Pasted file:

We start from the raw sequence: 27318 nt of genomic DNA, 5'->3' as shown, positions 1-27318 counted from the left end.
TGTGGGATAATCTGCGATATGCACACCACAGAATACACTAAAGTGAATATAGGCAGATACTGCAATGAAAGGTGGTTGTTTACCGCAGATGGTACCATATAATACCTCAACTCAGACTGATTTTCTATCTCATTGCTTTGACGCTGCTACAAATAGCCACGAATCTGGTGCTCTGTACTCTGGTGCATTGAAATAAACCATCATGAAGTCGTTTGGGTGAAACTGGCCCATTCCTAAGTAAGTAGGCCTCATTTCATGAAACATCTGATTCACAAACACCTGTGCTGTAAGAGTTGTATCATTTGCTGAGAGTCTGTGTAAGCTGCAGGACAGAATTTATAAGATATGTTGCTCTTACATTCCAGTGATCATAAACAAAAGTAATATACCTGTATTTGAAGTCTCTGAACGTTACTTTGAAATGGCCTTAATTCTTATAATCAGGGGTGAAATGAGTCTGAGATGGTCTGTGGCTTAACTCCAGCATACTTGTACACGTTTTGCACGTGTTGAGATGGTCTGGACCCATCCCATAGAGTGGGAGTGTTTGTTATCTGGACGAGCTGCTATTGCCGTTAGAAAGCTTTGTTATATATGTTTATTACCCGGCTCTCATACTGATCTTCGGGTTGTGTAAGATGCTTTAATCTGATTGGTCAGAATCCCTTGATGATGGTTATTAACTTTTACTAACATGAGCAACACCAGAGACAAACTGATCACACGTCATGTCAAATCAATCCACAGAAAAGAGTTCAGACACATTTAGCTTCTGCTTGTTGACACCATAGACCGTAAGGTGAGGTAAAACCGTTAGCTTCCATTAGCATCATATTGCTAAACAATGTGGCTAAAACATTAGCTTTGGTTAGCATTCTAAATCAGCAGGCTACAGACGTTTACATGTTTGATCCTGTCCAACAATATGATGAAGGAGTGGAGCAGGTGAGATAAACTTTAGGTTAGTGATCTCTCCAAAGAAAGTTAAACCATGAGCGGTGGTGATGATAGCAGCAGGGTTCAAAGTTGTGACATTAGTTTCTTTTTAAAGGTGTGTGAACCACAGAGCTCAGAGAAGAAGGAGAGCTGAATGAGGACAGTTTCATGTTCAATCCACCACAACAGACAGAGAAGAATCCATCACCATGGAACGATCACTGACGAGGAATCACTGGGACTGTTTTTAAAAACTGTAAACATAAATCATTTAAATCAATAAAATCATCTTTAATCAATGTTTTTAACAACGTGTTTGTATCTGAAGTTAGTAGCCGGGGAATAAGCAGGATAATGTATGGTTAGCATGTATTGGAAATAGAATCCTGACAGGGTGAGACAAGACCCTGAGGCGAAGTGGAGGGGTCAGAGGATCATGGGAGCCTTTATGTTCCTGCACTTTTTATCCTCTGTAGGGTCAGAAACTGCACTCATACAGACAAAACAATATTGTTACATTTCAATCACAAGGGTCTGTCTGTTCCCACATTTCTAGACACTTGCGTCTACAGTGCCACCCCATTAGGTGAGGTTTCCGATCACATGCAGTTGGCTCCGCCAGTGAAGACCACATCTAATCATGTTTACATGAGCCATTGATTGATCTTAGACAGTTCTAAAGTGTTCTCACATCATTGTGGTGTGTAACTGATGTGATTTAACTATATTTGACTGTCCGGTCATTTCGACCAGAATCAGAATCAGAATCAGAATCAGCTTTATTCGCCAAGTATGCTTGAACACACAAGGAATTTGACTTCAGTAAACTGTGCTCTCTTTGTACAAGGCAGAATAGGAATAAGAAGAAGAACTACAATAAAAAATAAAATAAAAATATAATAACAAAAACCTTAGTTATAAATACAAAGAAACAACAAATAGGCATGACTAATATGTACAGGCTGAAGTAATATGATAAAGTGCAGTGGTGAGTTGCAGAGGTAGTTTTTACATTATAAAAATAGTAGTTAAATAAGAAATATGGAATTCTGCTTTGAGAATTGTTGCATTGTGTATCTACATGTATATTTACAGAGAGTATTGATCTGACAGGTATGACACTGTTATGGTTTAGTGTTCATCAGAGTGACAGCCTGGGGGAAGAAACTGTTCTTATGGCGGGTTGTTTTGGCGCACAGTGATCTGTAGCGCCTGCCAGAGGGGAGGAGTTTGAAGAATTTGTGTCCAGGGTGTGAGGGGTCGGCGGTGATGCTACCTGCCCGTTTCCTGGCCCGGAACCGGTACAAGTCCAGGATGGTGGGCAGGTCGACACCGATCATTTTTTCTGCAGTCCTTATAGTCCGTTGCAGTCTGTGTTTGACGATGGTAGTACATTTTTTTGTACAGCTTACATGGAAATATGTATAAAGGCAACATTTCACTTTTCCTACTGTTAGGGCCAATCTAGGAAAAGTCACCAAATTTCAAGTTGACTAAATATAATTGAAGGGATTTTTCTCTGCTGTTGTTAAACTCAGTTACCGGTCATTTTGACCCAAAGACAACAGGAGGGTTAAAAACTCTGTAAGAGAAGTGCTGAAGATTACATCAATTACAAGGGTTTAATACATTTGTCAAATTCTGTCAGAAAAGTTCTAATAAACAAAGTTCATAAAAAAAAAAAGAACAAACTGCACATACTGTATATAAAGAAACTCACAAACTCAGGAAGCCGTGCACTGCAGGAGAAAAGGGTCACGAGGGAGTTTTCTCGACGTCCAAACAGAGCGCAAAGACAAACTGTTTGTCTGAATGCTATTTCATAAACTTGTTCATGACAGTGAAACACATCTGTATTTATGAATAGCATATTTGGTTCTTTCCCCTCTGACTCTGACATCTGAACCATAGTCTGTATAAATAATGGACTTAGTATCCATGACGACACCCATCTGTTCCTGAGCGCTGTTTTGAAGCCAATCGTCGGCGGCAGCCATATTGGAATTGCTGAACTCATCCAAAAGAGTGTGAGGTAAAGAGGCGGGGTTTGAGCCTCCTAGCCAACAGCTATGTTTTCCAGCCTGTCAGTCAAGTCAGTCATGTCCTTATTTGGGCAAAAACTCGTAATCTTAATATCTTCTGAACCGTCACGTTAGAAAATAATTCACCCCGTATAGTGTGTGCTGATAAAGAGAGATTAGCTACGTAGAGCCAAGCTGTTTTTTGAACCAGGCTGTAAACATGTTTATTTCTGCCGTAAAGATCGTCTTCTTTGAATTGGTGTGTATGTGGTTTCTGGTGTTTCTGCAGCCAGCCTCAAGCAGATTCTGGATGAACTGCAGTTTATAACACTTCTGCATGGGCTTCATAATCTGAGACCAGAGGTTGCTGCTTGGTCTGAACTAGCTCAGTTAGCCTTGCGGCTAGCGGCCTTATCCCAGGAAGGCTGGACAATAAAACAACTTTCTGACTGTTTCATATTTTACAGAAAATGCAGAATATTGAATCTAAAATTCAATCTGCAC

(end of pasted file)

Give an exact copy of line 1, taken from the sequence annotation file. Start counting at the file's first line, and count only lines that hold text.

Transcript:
We start from the raw sequence: 27318 nt of genomic DNA, 5'->3' as shown, positions 1-27318 counted from the left end.